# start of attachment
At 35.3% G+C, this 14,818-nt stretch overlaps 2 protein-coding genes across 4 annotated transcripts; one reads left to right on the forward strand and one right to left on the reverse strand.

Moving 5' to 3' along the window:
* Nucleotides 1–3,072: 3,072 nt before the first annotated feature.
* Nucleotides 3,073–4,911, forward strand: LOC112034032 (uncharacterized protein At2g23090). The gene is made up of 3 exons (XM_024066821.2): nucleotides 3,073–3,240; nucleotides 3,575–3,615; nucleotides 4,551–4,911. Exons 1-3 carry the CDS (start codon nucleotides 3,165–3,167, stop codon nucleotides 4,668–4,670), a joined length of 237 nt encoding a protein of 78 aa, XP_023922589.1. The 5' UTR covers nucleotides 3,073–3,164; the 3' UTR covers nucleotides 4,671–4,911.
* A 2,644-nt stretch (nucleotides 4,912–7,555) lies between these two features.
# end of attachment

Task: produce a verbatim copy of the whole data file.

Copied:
At 35.3% G+C, this 14,818-nt stretch overlaps 2 protein-coding genes across 4 annotated transcripts; one reads left to right on the forward strand and one right to left on the reverse strand.

Moving 5' to 3' along the window:
* Nucleotides 1–3,072: 3,072 nt before the first annotated feature.
* Nucleotides 3,073–4,911, forward strand: LOC112034032 (uncharacterized protein At2g23090). The gene is made up of 3 exons (XM_024066821.2): nucleotides 3,073–3,240; nucleotides 3,575–3,615; nucleotides 4,551–4,911. Exons 1-3 carry the CDS (start codon nucleotides 3,165–3,167, stop codon nucleotides 4,668–4,670), a joined length of 237 nt encoding a protein of 78 aa, XP_023922589.1. The 5' UTR covers nucleotides 3,073–3,164; the 3' UTR covers nucleotides 4,671–4,911.
* A 2,644-nt stretch (nucleotides 4,912–7,555) lies between these two features.